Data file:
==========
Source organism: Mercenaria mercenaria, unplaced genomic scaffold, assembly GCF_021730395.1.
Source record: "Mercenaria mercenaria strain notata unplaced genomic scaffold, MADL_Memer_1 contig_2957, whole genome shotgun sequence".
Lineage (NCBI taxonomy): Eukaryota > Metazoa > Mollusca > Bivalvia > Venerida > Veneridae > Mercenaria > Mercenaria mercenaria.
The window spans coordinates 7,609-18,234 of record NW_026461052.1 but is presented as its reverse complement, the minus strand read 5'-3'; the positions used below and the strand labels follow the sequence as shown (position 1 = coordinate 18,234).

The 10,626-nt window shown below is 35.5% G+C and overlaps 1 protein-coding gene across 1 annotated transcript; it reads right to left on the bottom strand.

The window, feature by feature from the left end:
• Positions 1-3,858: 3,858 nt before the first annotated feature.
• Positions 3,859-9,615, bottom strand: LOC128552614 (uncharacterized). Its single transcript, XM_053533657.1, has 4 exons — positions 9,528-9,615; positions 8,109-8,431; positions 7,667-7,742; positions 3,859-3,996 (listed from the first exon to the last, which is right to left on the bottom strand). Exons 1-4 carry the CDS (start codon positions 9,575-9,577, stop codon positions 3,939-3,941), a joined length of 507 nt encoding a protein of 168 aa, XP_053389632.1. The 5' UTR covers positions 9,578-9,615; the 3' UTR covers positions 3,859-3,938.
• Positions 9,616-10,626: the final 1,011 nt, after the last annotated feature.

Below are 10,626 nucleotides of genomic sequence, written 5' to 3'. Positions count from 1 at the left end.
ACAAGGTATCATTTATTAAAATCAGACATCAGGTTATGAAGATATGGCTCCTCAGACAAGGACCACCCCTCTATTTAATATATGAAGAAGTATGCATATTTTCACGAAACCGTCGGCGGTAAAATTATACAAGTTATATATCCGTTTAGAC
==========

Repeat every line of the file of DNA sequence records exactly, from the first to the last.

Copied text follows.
Source organism: Mercenaria mercenaria, unplaced genomic scaffold, assembly GCF_021730395.1.
Source record: "Mercenaria mercenaria strain notata unplaced genomic scaffold, MADL_Memer_1 contig_2957, whole genome shotgun sequence".
Lineage (NCBI taxonomy): Eukaryota > Metazoa > Mollusca > Bivalvia > Venerida > Veneridae > Mercenaria > Mercenaria mercenaria.
The window spans coordinates 7,609-18,234 of record NW_026461052.1 but is presented as its reverse complement, the minus strand read 5'-3'; the positions used below and the strand labels follow the sequence as shown (position 1 = coordinate 18,234).

The 10,626-nt window shown below is 35.5% G+C and overlaps 1 protein-coding gene across 1 annotated transcript; it reads right to left on the bottom strand.

The window, feature by feature from the left end:
• Positions 1-3,858: 3,858 nt before the first annotated feature.
• Positions 3,859-9,615, bottom strand: LOC128552614 (uncharacterized). Its single transcript, XM_053533657.1, has 4 exons — positions 9,528-9,615; positions 8,109-8,431; positions 7,667-7,742; positions 3,859-3,996 (listed from the first exon to the last, which is right to left on the bottom strand). Exons 1-4 carry the CDS (start codon positions 9,575-9,577, stop codon positions 3,939-3,941), a joined length of 507 nt encoding a protein of 168 aa, XP_053389632.1. The 5' UTR covers positions 9,578-9,615; the 3' UTR covers positions 3,859-3,938.
• Positions 9,616-10,626: the final 1,011 nt, after the last annotated feature.

Below are 10,626 nucleotides of genomic sequence, written 5' to 3'. Positions count from 1 at the left end.
ACAAGGTATCATTTATTAAAATCAGACATCAGGTTATGAAGATATGGCTCCTCAGACAAGGACCACCCCTCTATTTAATATATGAAGAAGTATGCATATTTTCACGAAACCGTCGGCGGTAAAATTATACAAGTTATATATCCGTTTAGAC